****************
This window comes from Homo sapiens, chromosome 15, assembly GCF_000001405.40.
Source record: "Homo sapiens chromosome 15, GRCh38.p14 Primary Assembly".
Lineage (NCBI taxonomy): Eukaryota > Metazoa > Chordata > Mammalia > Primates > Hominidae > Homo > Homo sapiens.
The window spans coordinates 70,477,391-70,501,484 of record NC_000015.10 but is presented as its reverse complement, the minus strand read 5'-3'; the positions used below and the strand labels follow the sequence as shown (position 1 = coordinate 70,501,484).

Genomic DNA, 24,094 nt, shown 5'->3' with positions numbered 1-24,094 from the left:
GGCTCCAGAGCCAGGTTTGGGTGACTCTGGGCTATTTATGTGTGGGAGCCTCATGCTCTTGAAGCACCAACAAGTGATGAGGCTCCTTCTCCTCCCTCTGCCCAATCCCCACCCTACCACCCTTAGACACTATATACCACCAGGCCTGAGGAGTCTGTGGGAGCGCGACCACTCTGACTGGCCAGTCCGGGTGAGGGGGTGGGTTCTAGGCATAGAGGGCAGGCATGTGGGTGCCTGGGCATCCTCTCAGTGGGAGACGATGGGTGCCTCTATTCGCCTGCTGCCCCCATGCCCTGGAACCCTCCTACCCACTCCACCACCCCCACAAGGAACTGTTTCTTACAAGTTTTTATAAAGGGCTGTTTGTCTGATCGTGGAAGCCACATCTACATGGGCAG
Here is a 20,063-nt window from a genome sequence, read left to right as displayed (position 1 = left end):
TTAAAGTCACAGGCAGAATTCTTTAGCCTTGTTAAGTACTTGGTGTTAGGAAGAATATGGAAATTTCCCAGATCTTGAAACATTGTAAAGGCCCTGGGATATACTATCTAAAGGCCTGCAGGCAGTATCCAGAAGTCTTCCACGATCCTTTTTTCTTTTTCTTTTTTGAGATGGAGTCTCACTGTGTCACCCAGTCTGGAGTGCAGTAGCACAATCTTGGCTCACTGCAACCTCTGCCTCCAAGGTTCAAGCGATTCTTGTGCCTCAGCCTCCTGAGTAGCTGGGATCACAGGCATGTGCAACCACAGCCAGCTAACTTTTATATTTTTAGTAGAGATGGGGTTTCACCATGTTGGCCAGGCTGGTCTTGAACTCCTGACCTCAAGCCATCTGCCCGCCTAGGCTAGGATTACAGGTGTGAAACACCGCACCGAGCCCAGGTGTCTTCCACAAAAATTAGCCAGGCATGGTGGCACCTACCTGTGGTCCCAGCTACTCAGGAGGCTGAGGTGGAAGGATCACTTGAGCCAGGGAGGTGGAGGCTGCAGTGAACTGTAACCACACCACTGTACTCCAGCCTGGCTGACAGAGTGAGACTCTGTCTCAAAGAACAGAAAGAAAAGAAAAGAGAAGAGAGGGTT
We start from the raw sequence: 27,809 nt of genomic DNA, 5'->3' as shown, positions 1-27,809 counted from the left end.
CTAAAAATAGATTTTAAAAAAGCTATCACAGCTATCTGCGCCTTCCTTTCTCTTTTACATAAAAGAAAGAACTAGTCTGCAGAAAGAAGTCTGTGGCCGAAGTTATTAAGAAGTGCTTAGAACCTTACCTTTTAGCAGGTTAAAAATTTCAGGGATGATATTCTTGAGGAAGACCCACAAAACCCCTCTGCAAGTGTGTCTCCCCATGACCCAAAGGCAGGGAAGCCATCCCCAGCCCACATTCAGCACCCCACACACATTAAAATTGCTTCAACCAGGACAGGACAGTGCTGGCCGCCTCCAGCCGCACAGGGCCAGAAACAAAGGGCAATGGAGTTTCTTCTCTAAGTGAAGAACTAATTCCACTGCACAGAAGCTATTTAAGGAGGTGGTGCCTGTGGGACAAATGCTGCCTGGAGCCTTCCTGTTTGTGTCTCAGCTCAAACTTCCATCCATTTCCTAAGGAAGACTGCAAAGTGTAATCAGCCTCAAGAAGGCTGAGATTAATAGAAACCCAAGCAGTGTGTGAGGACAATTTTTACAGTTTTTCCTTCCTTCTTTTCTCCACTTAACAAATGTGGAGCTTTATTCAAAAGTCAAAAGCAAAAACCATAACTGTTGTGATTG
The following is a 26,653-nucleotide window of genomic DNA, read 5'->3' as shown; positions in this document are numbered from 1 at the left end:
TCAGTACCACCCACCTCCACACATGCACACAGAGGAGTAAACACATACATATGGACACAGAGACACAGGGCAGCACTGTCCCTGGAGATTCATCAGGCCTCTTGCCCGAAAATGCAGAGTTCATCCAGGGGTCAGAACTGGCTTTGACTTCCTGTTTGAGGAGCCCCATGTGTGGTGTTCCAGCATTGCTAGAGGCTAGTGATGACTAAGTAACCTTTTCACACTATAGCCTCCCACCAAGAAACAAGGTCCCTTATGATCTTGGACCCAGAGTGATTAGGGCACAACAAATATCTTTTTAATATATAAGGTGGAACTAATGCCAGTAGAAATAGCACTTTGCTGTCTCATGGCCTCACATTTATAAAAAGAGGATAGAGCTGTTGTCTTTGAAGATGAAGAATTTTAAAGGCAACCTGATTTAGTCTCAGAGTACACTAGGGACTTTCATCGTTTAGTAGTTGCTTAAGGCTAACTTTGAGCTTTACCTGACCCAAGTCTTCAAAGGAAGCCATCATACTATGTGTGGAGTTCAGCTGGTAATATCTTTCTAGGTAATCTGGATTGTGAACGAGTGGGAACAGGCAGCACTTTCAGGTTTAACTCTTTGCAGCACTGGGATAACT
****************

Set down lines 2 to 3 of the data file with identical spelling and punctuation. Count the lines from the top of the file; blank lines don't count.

Source record: "Homo sapiens chromosome 15, GRCh38.p14 Primary Assembly".
Lineage (NCBI taxonomy): Eukaryota > Metazoa > Chordata > Mammalia > Primates > Hominidae > Homo > Homo sapiens.